Innovation has a new home at Sears think[box]

Macro’s Rigoberto Advincula receives Distinguished Alumni Award from University of the Philippines

Rigoberto C. Advincula, professor of macromolecular science and engineering, received the Distinguished Alumni Award from the University of the Philippines Alumni Association of America (UPAAA) on Sept. 1 at the UPAAA General Convention in Las Vegas.
He also was guest speaker at the convention, giving a talk titled “Engineering for Ingenuity.”

BME’s Anant Madabhushi to serve on editorial board for new Journal of Medical Imaging

Anant Madabhushi, associate professor of biomedical engineering and director of the Center for Computational Imaging and Personalized Diagnostics at Case Western Reserve, has been invited to serve as associate editor for the Journal of Medical Imaging, a soon-to-be-launched scientific publication offered through the Society of Photo-Optical Instrumentation Engineers.  
The Journal of Medical Imaging will publish high-quality peer-reviewed papers on fundamental and translational research and applications focused on photonics in medical imaging. The scope of the publication will include topics on imaging physics, tomographic reconstruction algorithms (such as those in CT and MRI), image processing, computer-aided diagnosis, visualization and modeling, image perception and observer performance, technology assessment, ultrasonic imaging, image-guided procedures and digital pathology.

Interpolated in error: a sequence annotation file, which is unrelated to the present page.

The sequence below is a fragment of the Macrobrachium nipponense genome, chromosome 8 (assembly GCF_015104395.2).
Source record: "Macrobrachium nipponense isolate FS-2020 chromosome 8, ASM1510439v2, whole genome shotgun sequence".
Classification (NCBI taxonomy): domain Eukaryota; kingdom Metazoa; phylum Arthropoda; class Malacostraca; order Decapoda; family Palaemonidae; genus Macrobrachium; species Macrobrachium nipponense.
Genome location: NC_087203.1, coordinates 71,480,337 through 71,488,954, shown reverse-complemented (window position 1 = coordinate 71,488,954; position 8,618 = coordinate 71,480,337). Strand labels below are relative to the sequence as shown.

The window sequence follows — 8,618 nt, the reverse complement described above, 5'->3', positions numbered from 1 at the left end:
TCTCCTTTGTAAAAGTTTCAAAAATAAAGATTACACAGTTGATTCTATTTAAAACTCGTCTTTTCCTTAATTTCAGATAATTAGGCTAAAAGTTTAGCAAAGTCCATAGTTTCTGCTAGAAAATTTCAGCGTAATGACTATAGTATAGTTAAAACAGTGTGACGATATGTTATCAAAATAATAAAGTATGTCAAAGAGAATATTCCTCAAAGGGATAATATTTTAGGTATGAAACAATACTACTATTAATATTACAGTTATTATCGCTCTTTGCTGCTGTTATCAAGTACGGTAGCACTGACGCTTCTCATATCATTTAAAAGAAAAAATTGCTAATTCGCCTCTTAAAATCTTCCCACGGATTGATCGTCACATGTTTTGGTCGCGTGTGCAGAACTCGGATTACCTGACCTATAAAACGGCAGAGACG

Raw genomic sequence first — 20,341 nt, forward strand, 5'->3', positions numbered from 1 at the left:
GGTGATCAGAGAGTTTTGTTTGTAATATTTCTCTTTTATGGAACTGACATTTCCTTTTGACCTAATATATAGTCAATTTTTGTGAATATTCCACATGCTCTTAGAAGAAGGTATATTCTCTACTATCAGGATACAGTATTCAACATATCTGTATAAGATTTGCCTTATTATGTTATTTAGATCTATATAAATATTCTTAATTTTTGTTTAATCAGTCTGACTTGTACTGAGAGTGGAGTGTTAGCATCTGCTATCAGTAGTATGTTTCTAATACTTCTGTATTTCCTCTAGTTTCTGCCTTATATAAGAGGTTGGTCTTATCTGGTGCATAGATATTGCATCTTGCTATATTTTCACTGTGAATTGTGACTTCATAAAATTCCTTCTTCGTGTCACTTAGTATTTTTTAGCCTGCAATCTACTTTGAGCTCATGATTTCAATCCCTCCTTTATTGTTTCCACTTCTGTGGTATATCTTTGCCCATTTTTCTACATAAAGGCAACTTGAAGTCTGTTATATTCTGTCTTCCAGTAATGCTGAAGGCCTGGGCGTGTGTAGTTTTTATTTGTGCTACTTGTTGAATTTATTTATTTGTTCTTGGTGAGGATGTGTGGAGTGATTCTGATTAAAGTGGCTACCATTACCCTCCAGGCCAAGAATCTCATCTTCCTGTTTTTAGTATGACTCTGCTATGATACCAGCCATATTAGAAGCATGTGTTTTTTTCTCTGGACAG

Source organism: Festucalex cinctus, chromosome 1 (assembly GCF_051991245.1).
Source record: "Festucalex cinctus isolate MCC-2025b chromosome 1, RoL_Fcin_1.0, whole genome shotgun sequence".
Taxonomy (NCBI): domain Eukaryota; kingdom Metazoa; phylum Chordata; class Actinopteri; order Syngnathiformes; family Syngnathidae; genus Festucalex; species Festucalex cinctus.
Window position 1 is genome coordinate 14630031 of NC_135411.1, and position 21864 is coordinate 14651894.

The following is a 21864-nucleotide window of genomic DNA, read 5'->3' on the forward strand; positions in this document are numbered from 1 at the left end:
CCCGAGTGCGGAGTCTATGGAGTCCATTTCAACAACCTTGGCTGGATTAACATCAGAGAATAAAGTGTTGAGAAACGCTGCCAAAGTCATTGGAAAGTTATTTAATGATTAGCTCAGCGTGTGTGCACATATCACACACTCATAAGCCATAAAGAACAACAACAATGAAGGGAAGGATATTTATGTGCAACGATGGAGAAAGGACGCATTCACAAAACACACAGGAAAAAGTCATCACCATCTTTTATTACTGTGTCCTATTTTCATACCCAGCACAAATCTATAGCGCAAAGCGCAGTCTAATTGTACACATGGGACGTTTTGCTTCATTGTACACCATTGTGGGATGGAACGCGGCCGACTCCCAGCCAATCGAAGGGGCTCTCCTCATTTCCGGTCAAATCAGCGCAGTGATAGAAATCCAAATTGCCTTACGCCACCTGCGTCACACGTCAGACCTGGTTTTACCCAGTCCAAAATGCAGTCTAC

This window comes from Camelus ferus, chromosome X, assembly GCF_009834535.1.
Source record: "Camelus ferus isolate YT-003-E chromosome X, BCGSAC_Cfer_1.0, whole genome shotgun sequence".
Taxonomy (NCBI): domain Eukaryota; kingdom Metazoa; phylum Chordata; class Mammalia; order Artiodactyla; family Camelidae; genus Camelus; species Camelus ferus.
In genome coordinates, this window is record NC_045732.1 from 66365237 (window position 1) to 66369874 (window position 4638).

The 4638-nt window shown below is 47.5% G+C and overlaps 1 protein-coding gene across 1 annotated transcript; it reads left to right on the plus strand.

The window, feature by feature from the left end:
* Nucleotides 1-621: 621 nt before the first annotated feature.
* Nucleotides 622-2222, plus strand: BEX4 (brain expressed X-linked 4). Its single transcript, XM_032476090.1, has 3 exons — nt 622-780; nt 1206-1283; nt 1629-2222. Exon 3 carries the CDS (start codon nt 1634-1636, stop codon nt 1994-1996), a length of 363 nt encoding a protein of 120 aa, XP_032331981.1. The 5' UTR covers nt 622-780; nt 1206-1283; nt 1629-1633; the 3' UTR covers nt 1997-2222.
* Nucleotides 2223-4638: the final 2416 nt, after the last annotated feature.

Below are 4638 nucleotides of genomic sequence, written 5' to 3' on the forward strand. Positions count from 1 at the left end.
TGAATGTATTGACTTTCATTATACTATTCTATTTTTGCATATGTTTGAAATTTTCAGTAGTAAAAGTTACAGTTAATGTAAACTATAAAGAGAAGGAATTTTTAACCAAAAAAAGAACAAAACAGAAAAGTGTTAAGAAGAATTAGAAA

Signal gradients in 3-D guide stem cell behavior

Scientists know that physical and biochemical signals can guide cells to make, for example, muscle, blood vessels or bone. But the exact recipes to produce the desired tissues have proved elusive.
Now, biomedical engineering researchers at Case Western Reserve University have taken a step toward identifying that mix by developing an easy and versatile way of forming physical and biochemical gradients in three dimensions.
Ultimately, one of their goals is to engineer systems to manipulate stem cells to repair or replace damaged tissues and organs.

Biomedical engineering researcher wins young investigator award

Minh Khanh Nguyen, postdoctoral researcher in the Department of Biomedical Engineering, received the 2013 Tissue Engineering and Regenerative Medicine International Society (TERMIS) Wake Forest Institute for Regenerative Medicine Young Investigator Award.
This award is one of the highest honors a postdoctoral researcher can receive in the field of tissue engineering and regenerative medicine.
Nguyen is one of two recipients of this year’s award. He received $2,500 and will present on his research, which focuses on injectable hydrogels for therapeutics delivery and tissue regeneration, at the TERMIS annual event.
Nguyen works in the lab of Eben Alsberg, associate professor of biomedical engineering. He is the second recipient of the award from Alsberg’s lab in the last three years; in 2011, Melissa Krebs received the award.

Mechanical and Aerospace’s Ozan Akkus wins NSF grant

Ozan Akkus, professor of mechanical and aerospace engineering and the director of Orthopaedic Bioengineering Laboratory (OBL), has won a $392,000 grant from the National Science Foundation to study a new way to help rebuild damaged tendons.
The project, which includes work with biomaterials, biofabrication and stem cells, is funded jointly by the NSF’s Division of Materials Research and Division of Civil, Mechanical and Manufacturing Innovation.
The tendons of the shoulder are particularly vulnerable to degeneration with aging—especially the supraspinatus, which controls the ability to raise the arm to perform mundane tasks like reaching a shelf or brushing one’s teeth. Moreover, a significant percentage of repairs to this tendon fail.